Sports rooting being a purely personal pastime, we were more energized by the Wichita State University Wheatshockers basketball team running its record to a perfect 13-and-0 by beating a Davidson University squad that is far better than its record would indicate. We trudged through single-digit wind chill temperatures to witness the victory with a cherished old boyhood friend who is mad for “the ‘Shocks,” and who was later treated to a win by his beloved Green Bay Packers that clinched a playoff despite the team’s mere eight wins, and the victory was not only worth the cold but almost worth a new water heater. Throw in a win by the Kansas State University Wildcats’ football team over the once-mighty University of Michigan’s Wolverines, a team favored by an old girlfriend of ours, and it made for an encouraging final weekend of the year.
Sports metaphors are of limited utility, as are sad tales of such quotidian disasters as broken water heaters, but they’re all we’ve got as head into the penultimate day of 2013. Weightier matters await us in 2014, but we will gird ourselves with the lessons learned from the trivial. If the Kansas City Chiefs can turn around a 2=14 season into a playoff spot, if a gritty blue-collar college basketball team from such a gritty blue-collar city as Wichita can be ranked above the traditional elites of the sport, and if such klutzes as ourselves can cope with a basement-flooding water heater catastrophe, then surely there is hope for such a great country as America.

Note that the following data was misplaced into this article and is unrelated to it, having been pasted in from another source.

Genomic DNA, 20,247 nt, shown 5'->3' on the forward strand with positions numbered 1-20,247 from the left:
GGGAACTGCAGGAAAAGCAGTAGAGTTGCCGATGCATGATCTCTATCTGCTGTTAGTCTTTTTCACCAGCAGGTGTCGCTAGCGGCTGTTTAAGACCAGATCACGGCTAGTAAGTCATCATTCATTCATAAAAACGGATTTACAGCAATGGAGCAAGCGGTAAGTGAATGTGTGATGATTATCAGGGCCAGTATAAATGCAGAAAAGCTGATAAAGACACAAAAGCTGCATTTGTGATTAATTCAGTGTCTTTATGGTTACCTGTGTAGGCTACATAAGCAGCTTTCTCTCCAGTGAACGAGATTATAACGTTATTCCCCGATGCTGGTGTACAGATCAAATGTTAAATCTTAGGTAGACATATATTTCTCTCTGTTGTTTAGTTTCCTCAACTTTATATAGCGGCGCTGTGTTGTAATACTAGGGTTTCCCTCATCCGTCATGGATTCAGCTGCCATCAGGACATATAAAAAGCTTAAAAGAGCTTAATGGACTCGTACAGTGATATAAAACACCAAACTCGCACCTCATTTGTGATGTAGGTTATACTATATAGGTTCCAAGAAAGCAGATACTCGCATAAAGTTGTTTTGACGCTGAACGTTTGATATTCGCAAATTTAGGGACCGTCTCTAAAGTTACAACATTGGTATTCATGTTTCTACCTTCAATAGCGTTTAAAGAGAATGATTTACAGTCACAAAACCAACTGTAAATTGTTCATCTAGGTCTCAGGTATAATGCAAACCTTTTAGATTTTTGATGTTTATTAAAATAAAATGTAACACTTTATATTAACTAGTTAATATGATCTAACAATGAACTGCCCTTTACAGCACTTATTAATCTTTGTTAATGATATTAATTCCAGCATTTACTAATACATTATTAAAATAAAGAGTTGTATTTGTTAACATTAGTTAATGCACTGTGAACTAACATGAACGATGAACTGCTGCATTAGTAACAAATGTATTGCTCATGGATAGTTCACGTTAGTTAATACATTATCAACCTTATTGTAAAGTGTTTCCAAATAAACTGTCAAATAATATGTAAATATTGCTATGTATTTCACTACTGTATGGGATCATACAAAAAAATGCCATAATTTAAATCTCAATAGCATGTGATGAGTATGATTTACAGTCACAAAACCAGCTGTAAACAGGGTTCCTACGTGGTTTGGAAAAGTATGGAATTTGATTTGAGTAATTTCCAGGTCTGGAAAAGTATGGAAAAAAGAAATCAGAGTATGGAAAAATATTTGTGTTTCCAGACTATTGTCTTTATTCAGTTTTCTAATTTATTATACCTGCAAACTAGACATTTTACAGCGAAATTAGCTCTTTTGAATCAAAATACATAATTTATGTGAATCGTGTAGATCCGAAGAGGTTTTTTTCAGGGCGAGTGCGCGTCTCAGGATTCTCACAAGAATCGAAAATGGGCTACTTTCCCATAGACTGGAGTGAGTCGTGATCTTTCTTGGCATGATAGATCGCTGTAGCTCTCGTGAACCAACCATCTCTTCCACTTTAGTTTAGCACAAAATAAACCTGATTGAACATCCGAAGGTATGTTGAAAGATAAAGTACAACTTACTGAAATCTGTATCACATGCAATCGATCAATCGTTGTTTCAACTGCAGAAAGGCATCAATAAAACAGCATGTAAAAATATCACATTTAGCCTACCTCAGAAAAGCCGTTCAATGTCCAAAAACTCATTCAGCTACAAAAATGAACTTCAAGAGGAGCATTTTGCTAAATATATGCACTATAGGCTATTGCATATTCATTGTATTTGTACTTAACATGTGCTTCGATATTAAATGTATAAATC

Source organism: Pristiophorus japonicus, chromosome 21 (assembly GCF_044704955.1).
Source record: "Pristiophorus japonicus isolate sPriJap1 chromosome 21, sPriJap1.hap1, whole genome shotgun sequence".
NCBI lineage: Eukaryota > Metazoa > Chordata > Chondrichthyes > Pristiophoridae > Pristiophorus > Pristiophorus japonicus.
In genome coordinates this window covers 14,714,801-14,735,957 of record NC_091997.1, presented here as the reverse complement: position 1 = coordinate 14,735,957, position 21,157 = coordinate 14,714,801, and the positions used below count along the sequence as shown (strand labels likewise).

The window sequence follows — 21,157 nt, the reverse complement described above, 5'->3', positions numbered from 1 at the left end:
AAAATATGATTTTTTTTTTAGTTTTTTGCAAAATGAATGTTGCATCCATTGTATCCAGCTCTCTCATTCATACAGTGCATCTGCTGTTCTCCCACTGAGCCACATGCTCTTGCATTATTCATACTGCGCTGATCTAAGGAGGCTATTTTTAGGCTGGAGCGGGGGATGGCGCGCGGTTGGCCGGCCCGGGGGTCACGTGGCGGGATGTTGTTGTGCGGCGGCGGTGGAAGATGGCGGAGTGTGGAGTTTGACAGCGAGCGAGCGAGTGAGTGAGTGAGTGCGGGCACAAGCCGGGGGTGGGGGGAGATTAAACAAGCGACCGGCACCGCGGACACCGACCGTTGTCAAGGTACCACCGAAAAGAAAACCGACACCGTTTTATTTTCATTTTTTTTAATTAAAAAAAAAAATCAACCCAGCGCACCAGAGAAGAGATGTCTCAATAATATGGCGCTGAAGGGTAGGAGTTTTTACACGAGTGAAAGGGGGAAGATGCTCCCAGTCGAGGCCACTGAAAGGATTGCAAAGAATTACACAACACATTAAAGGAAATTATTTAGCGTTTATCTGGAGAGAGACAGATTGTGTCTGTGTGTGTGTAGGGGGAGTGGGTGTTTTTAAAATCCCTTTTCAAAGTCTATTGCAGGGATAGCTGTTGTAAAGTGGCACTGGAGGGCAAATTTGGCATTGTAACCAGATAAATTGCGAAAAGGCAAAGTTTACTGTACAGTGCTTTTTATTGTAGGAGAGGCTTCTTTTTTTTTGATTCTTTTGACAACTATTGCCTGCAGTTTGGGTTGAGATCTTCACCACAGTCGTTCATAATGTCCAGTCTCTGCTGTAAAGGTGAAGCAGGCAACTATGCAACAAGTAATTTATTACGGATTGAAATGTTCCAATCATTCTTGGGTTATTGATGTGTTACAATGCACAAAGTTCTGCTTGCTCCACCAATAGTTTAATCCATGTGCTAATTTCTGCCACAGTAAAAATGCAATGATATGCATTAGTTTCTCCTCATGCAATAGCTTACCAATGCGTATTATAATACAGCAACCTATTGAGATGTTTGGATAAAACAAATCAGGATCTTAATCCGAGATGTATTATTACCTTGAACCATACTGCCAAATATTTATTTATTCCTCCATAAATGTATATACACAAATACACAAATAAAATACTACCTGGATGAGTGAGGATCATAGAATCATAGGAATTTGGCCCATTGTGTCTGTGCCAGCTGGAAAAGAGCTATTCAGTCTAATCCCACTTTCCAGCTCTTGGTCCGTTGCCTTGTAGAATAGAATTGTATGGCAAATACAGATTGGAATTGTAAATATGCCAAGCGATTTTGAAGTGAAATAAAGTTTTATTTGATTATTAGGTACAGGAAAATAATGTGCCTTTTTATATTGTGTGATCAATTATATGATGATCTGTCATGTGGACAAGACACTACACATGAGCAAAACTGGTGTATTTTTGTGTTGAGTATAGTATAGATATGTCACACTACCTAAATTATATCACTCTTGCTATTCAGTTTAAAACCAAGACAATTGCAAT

— Bud Norman

Knocked Out on Boxing Day

These mid-week holidays are quite discombobulating for creatures of habit such as ourselves. Much of yesterday was spent confirming the day of the week, as it didn’t feel t all like a Thursday, what with the light traffic on the streets and all the college football on the television, and the rest of it was spent putting off the resulting chore of taking the trash out to the curb.
Our daily routine is largely devoted to keeping abreast of the day’s news, and that has also been thrown askew by the holidays. Most of the newsmakers have taken the week off, as have the news commentators we count on to get us good and peeved about the news, and there seems to be little going on in the world other than the post-Christmas sales and the usual frantic efforts to exchange unwanted gifts. The president took time out from his lavish Hawaii vacation to sign that awful budget bill, the stock markets were open for another day of irrational exuberance, and The Drudge Report had a full slate of stories about people acting badly, but there was nothing that provided a satisfying fix for a hard-core news junkie.
More ambitious writers would seize the opportunity for a big-picture essay, or pen something philosophical or folksy, but we just can’t muster the energy on the day after Christmas. The lazy writer’s time-honored options are the end-of-the-year wrap-up or a purely subjective best-of list or some predictions for the coming year that are meant to be forgotten before they are disproved, but we’re saving all of those for the holiday-interrupted week ahead. Something else might come up, but we get the feeling that all the newsmakers aren’t any more ambitious than we are at the moment.
So, let us be the very first to wish you a merry Christmas, and urge that you also take it easy enough to let the holiday spirit linger into the New Year.

— Bud Norman

Reflections on a Winter’s Night

Christmas was a happily low-key affair around here. With no family nearby and the streets treacherously icy we were content to stay mostly inside, enjoying the solitude and old recording of the Duke Ellington Orchestra’s swingin’ rendition of “The Nutcracker Suite.”